This study provides new evidence of the critical role internet connectivity and mobile devices play in the lives and wellbeing of this population. Findings are based on a survey of 135 adults amongst the 750 residents at Ritsona Refugee Camp in Greece.
The report is the result of 2017 field research by Data & Society, the Harvard Humanitarian Initiative’s (HHI) Signal Program on Human Security and Technology, and Centre for Innovation at Leiden University.
- Women are less likely to own a mobile phone than men – 94% of men own a phone, compared to 67% of women. Mobile phone access is “important” to over 80% of refugees in this study.
- Approximately 2 of every 5 refugees participating in this study may be classified as moderately to severely depressed according to the validated depression scale used in the survey. Each additional day an individual used a phone in the past week was associated with a reduction in their probability of being depressed.
- Eighty-six percent (86%) said they would not be concerned about giving their personal information to a UN official. Yet for Facebook, 30% expressed concern about giving the social media site their personal information, 52% were unconcerned, and 15% were unsure. Thirty-three percent (33%) said they have been asked to provide information about themselves that they would rather not have given.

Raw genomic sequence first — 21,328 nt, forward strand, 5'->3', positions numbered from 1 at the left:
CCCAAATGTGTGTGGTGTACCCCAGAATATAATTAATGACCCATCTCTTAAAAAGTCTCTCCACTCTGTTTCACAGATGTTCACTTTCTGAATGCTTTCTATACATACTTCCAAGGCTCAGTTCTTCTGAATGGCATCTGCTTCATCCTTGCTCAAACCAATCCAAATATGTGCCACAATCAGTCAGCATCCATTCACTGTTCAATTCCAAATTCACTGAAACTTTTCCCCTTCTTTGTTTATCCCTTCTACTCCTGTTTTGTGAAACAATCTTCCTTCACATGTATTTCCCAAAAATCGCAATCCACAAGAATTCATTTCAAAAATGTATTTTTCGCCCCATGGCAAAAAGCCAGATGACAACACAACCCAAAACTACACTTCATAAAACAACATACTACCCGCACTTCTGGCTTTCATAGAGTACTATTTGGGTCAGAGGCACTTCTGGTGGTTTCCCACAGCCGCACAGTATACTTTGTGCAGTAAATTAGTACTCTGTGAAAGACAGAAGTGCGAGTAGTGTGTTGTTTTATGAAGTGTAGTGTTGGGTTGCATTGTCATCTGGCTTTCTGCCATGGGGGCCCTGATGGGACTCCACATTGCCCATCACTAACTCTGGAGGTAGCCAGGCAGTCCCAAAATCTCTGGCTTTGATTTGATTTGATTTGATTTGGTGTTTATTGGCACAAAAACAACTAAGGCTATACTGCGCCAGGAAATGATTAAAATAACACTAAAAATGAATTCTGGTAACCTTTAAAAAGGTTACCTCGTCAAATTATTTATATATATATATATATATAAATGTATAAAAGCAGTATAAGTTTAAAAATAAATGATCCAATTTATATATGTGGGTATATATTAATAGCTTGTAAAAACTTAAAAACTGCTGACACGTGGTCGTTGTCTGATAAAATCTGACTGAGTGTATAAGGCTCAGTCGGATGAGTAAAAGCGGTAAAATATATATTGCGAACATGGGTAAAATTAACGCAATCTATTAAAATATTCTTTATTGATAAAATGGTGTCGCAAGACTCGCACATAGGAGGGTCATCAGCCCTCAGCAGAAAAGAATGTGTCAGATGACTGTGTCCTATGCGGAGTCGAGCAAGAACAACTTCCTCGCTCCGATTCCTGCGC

- Ninety-four percent (94%) use WhatsApp, 78% use Facebook, about 38% use Google Translate and Google Maps, and 9% use Skype.
- Privacy, trust, and information security are important factors for refugees. Many respondents had a sense of the people and platforms they would or would not trust with their sensitive information.
- Refugees have nuanced views on privacy and information sensitivity. Response organizations must protect the privacy rights of refugees and understand that different technologies receive different degrees of trust.
- The study demonstrates the need for further research and assessment of social context for any technology deployed for refugees.
- In order to be able to deploy technological intervention effectively and responsibly, say the authors, social factors specific to refugee populations need to be understood.
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